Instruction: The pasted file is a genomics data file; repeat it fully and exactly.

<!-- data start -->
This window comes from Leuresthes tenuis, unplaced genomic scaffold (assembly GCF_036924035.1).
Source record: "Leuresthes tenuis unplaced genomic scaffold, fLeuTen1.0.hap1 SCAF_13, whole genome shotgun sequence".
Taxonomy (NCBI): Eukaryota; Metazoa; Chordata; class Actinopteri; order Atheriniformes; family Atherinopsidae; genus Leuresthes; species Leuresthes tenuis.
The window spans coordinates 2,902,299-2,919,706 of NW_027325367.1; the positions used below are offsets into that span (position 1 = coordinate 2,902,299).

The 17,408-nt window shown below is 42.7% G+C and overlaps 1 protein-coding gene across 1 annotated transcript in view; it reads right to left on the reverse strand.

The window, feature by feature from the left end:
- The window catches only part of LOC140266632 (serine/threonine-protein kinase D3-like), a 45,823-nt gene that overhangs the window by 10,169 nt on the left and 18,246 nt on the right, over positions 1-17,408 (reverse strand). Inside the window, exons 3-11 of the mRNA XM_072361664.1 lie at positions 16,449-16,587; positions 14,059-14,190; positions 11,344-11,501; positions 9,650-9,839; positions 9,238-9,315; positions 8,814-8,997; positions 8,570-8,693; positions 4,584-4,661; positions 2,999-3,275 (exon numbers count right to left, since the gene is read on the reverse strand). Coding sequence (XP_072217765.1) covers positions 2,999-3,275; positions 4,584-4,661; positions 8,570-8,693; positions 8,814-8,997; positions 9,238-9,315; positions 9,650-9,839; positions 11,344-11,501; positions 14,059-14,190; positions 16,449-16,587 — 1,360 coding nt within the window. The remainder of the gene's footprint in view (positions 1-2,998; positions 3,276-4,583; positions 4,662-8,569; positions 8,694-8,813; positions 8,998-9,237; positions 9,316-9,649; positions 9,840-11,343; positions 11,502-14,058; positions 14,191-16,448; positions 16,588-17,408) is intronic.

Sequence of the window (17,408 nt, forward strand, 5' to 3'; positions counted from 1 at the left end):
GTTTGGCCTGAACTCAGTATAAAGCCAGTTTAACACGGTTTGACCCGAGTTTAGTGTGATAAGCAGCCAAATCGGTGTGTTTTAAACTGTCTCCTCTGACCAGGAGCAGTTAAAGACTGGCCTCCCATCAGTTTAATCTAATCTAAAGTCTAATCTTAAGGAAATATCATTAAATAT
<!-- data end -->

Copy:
This window comes from Leuresthes tenuis, unplaced genomic scaffold (assembly GCF_036924035.1).
Source record: "Leuresthes tenuis unplaced genomic scaffold, fLeuTen1.0.hap1 SCAF_13, whole genome shotgun sequence".
Taxonomy (NCBI): Eukaryota; Metazoa; Chordata; class Actinopteri; order Atheriniformes; family Atherinopsidae; genus Leuresthes; species Leuresthes tenuis.
The window spans coordinates 2,902,299-2,919,706 of NW_027325367.1; the positions used below are offsets into that span (position 1 = coordinate 2,902,299).

The 17,408-nt window shown below is 42.7% G+C and overlaps 1 protein-coding gene across 1 annotated transcript in view; it reads right to left on the reverse strand.

The window, feature by feature from the left end:
- The window catches only part of LOC140266632 (serine/threonine-protein kinase D3-like), a 45,823-nt gene that overhangs the window by 10,169 nt on the left and 18,246 nt on the right, over positions 1-17,408 (reverse strand). Inside the window, exons 3-11 of the mRNA XM_072361664.1 lie at positions 16,449-16,587; positions 14,059-14,190; positions 11,344-11,501; positions 9,650-9,839; positions 9,238-9,315; positions 8,814-8,997; positions 8,570-8,693; positions 4,584-4,661; positions 2,999-3,275 (exon numbers count right to left, since the gene is read on the reverse strand). Coding sequence (XP_072217765.1) covers positions 2,999-3,275; positions 4,584-4,661; positions 8,570-8,693; positions 8,814-8,997; positions 9,238-9,315; positions 9,650-9,839; positions 11,344-11,501; positions 14,059-14,190; positions 16,449-16,587 — 1,360 coding nt within the window. The remainder of the gene's footprint in view (positions 1-2,998; positions 3,276-4,583; positions 4,662-8,569; positions 8,694-8,813; positions 8,998-9,237; positions 9,316-9,649; positions 9,840-11,343; positions 11,502-14,058; positions 14,191-16,448; positions 16,588-17,408) is intronic.

Sequence of the window (17,408 nt, forward strand, 5' to 3'; positions counted from 1 at the left end):
GTTTGGCCTGAACTCAGTATAAAGCCAGTTTAACACGGTTTGACCCGAGTTTAGTGTGATAAGCAGCCAAATCGGTGTGTTTTAAACTGTCTCCTCTGACCAGGAGCAGTTAAAGACTGGCCTCCCATCAGTTTAATCTAATCTAAAGTCTAATCTTAAGGAAATATCATTAAATAT